How Esusu Is Helping to Bridge the Wealth Gap One Credit Score at a Time
With 45 million people in the United States lacking credit scores, and millions more marginalized due to their background, race and zip code, entrepreneurs Abbey Wemimo and Samir Goel realized they had an opportunity to help bridge the wealth gap by utilizing technology and data to build financial access and inclusion. So, in 2018, the pair founded Esusu—a financial technology platform that leverages data solutions to both empower tenants and improve property performance. Today, Esusu is the leading rent reporting platform, capturing rental payment data and reporting it to credit bureaus to boost users’ credit scores.
“We started Esusu with the belief that where you come from, the color of your skin and your financial identity should not determine where you end up in life,” Wemimo told Nasdaq’s “Faces of Entrepreneurship” earlier this year. “As cofounders, Samir and I have shared personal experiences with financial marginalization that inspired us to create this platform. Samir’s family came to this country with no credit and were robbed upon arrival, leaving them with no access to money. Personally, when I immigrated to the United States from Lagos, Nigeria, my mother and I didn’t have a financial identity or a credit score. We needed money, but we were turned away from the banks because we didn’t have a financial history. My mother pawned her wedding ring and borrowed money from a payday loan lender at over 400 percent interest rate. Inspired by these experiences, the ‘a-ha’ moment happened when we identified that the biggest barrier to entry in the financial system is not having a credit score. We knew that we wanted to leverage data to establish and boost credit profiles to unlock financial access for millions of Americans.”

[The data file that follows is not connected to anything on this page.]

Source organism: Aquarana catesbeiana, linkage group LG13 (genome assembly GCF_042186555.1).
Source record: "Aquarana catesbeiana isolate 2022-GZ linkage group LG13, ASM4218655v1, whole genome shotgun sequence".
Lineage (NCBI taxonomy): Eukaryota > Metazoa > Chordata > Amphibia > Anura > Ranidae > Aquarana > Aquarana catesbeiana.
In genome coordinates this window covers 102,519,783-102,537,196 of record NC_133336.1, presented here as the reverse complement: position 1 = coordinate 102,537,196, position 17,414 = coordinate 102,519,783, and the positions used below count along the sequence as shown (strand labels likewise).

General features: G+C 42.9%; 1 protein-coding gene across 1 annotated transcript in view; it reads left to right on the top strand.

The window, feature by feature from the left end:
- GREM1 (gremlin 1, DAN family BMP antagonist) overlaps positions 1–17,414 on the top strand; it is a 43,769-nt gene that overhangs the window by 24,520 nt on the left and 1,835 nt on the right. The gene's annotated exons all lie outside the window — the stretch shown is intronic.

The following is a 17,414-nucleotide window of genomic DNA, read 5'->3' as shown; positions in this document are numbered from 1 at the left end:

Now working with 30 percent of the biggest landlords on the National Multifamily Housing Council, with a presence in two million households across all 50 states, Esusu has raised more than $14 million, including an investment from Serena Williams for an undisclosed amount.
“I started Serena Ventures to invest in diverse founders and early-stage companies that outperform and generate impact, while at the same time empowering others and creating opportunities. Esusu is definitely one of those companies,” Williams told CNBC in July. “Esusu is really focused on credit building and creating pathways to financial inclusion—not only for working families but for individuals as well.”